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Welcome to the website of Dr Martin Gansten. In this section you will find information about my academic research and output. My main areas of interest are, on the one hand, intersections between the history of science and the history of religion, particularly the intercultural transmission and development of horoscopic astrology from the Hellenistic period up to the 19th century; and on the other, South Asian history and culture, classical and modern Hinduism, and Sanskrit philology. Several of these topics come together in my recent edition/translation of The Jewel of Annual Astrology, an encyclopaedic seventeenth-century work on Tājika (Sanskritized Perso-Arabic) astrology available under Open Access from the Brill website.

If you are looking for non-academic information about astrology, it may be found here. If you wish to contact me, you are welcome to do so here.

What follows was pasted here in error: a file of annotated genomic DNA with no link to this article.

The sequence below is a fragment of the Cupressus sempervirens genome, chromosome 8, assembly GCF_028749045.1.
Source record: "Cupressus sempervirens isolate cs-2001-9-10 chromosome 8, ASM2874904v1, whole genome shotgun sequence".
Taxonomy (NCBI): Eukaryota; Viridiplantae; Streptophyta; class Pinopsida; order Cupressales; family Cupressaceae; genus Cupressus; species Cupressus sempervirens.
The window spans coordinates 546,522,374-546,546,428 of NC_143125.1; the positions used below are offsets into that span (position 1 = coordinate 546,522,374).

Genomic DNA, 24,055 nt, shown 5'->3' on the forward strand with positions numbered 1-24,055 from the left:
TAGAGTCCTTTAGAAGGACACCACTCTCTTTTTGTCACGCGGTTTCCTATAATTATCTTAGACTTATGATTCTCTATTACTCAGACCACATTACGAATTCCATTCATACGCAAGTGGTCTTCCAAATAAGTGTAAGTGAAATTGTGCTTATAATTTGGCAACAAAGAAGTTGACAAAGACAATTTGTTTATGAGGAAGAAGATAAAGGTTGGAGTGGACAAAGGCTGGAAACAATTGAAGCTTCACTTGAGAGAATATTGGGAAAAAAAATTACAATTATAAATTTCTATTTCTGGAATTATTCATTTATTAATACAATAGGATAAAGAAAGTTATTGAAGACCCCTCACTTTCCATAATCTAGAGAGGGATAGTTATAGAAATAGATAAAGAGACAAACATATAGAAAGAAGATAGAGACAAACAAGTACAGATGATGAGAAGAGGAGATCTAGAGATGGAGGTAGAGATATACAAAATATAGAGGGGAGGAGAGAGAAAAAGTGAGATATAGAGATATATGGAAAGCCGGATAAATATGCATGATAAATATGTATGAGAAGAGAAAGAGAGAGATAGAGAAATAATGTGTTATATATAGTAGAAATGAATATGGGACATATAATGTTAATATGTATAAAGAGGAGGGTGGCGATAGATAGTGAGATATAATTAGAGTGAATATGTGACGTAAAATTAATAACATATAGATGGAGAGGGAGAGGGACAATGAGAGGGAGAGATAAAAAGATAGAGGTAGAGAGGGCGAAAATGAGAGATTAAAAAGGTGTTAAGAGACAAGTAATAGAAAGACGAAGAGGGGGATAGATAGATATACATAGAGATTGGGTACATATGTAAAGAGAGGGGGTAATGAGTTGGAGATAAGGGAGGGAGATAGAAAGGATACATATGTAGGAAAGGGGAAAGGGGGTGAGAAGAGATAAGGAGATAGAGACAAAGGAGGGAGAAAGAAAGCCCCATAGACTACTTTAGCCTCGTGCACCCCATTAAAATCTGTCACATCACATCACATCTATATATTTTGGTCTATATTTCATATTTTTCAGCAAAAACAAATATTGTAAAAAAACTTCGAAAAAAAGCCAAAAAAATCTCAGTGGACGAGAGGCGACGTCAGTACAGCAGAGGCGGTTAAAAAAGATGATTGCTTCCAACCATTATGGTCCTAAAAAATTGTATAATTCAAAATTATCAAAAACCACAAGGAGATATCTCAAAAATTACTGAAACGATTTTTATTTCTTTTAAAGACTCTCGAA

The Historical Point of View, put briefly, means that when a learned man is presented with any statement in an ancient author, the one question he never asks is whether it is true. He asks who influenced the ancient writer, and how far the statement is consistent with what he said in other books, and what phase in the writer’s development, or in the general history of thought, it illustrates, and how it affected later writers, and how often it has been misunderstood (specially by the learned man’s own colleagues), and what the general course of criticism on it has been for the last ten years, and what is the ‘present state of the question.’ To regard the ancient writer as a possible source of knowledge – to anticipate that what he said could possibly modify your thoughts or your behaviour – this would be rejected as unutterably simple-minded.

– C. S. Lewis: The Screwtape Letters

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